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Advice/thoughts needed on Clinical Exposure


Full Member
10+ Year Member
5+ Year Member
Aug 27, 2006
  1. Pre-Medical
Hi everyone!

Been posting mostly on the post-bac forum and reading your guys' posts here. Congrats to everyone who are getting acceptances right now! very inspiring!!!

I'm planning to start a postbac program this coming summer. I am no longer working and looking to spend the next 6 months doing clinical research or clinical volunteer work. I really want to make the most out of my time during these next 6 months before I become a full time student to get as much clinical exposure (benefits me to determine my own commitment to medicine and my med school apps down the road).

Does anyone have any advice into what I should be doing the next 6 months? I know the general drill - shadowing, volunteering at hospitals etc... but does anyone have any more specific advice in terms of what I should be looking out for, things to consider or make a note of etc? Also will any researchers take me onto their team if I have no lab experience and can only work with them for 6 months? Do I HAVE to have research under my belt if I want to apply to the top schools?

I've sent out a lot of e-mails trying to find some opportunities and am still waiting to hear back from all the people I emailed. I'm a little disappointed that I haven't heard anything back but I'm hoping it's because last week was a holiday week.

As a side note, I did a ton of public health type volunteer work in college, which included a lot of leadership positions. So I'm looking more for "clinical" work...

Thanks very much!!!
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Full Member
Moderator Emeritus
10+ Year Member
Jul 1, 2008
  1. Attending Physician
With such a short time frame you're basically looking at volunteer work. Some PI's are willing to take on volunteers in the lab, but usually only if you are a current student (or know someone) at their institution. But it never hurts to cold-email researchers.

I won't say that research is absolutely necessary for applying to top institutions, but you have to consider that almost every viable candidate for these schools will have great numbers and ECs. Distinguishing yourself will be hard in that crowd so every little bit helps.

As far as patient contact experience (which is what I assume you mean by clinical) you could always send out resumes, but for such a short time commitment you'll have a hard time getting a paying gig. I'd suggest doing something inpatient.

Sorry I can't be more specific. But really you want something that means something to you. So what ever you can find that involves biomedical research or time with patients will do. These things will mean more to your application if you can speak to them intelligently and insightfully in essays and interviews.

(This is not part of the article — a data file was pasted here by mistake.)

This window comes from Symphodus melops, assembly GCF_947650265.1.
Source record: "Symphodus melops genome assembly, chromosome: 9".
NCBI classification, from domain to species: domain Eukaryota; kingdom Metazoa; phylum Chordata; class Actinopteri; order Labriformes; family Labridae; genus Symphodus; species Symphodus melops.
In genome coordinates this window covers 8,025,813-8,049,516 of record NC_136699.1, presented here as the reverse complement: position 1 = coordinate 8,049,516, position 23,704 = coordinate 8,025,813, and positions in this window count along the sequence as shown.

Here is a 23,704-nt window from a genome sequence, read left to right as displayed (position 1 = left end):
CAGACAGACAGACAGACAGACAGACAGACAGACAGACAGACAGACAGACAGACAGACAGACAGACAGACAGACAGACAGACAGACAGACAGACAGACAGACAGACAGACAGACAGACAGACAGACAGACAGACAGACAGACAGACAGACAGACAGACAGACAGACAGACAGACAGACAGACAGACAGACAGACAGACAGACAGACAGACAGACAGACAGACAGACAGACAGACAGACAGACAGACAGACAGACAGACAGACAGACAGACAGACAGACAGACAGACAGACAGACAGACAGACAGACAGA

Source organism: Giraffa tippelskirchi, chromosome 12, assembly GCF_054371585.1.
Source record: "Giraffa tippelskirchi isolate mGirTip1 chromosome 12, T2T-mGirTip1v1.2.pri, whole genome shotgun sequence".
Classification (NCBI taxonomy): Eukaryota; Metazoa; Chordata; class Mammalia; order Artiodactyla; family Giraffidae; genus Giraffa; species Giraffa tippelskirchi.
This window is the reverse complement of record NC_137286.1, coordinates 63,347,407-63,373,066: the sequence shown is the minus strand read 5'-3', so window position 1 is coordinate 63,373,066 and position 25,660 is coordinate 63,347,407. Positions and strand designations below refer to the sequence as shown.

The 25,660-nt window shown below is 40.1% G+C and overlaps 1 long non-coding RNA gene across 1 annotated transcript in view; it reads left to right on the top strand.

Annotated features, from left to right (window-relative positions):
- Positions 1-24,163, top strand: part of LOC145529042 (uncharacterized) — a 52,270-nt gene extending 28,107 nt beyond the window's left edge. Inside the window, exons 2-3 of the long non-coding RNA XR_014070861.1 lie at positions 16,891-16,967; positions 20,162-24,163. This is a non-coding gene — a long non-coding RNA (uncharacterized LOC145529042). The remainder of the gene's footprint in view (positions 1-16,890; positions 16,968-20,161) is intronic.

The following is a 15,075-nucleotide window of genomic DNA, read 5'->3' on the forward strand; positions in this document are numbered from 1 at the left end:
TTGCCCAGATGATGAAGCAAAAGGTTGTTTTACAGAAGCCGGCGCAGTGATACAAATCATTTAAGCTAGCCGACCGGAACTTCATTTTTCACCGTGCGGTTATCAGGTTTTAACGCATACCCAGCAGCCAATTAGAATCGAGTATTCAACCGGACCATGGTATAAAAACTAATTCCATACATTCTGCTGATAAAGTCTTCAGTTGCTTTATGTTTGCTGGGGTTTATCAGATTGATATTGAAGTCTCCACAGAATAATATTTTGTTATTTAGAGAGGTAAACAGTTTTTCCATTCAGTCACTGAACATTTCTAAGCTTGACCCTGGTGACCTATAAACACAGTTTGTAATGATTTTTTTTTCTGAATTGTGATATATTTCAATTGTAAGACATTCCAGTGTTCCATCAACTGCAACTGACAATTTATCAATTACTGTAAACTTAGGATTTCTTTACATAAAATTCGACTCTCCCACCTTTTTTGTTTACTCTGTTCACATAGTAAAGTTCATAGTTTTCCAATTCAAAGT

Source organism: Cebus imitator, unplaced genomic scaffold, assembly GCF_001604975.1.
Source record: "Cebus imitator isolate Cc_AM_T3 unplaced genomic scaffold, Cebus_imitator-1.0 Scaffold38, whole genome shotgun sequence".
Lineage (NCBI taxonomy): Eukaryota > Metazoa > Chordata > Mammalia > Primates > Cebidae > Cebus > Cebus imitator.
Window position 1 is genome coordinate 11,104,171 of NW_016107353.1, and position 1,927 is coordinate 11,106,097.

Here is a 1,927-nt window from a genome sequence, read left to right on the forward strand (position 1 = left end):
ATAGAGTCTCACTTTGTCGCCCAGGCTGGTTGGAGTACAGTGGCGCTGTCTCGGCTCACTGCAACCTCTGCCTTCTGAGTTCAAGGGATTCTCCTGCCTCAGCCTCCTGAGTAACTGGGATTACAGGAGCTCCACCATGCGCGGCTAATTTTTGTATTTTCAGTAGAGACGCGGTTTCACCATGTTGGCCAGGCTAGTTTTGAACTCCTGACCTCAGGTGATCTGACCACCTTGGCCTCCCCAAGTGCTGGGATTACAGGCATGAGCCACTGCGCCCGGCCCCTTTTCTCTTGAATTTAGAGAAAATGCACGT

I guess if I were to be specific I got every gig paying or non-paying through:

1) Sending resumes/filling out applications at hospitals and universities
2) Cold emailing researchers
3) Asking professors if they could introduce me to someone where I could get some research experience
4) Registering with temp agencies that I knew staffed local hospitals.
Upvote 0
Aug 1, 2005
working on my tan......
  1. Attending Physician
I would try to get a volunteering position in an ER.

I am currently doing that and I have gotten alot of good experiences.

I get to do vitals, move patients around, assist nurses and docs.

The ER is a fun and exciting place to be. It is much better than the free clinic I used to volunteer in.
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Full Member
10+ Year Member
May 15, 2008
  1. Attending Physician
I think it will be hard to find someone to let you do research for only 6 months, but it might be possible if you know a professor, etc. Also, I don't know what your past public health volunteer work was...perhaps you can try at your local public health or med school...try cold calling or emailing physicians who work in areas related to your past work.

My best hint is to find a good hospital in your area, preferably one affiliated with a medical school, and try to volunteer there. I agree that the ER might be a good place...there tends to be a lot going on, and ER docs tend to be a friendly bunch. You might phone your postbac program and see whether they have any recommendations about the best hospital(s) nearby where you could do shadowing or volunteering.
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Full Member
10+ Year Member
Feb 19, 2007
  1. Attending Physician
You could try working as a Patient Care Technician. I did that over the summer and it was great experience! Some places may require a CNA certification. I didn't need it. It may be worth getting if it's only a few weeks. You might be able to even work part-time (PRN) while you start your postbac.
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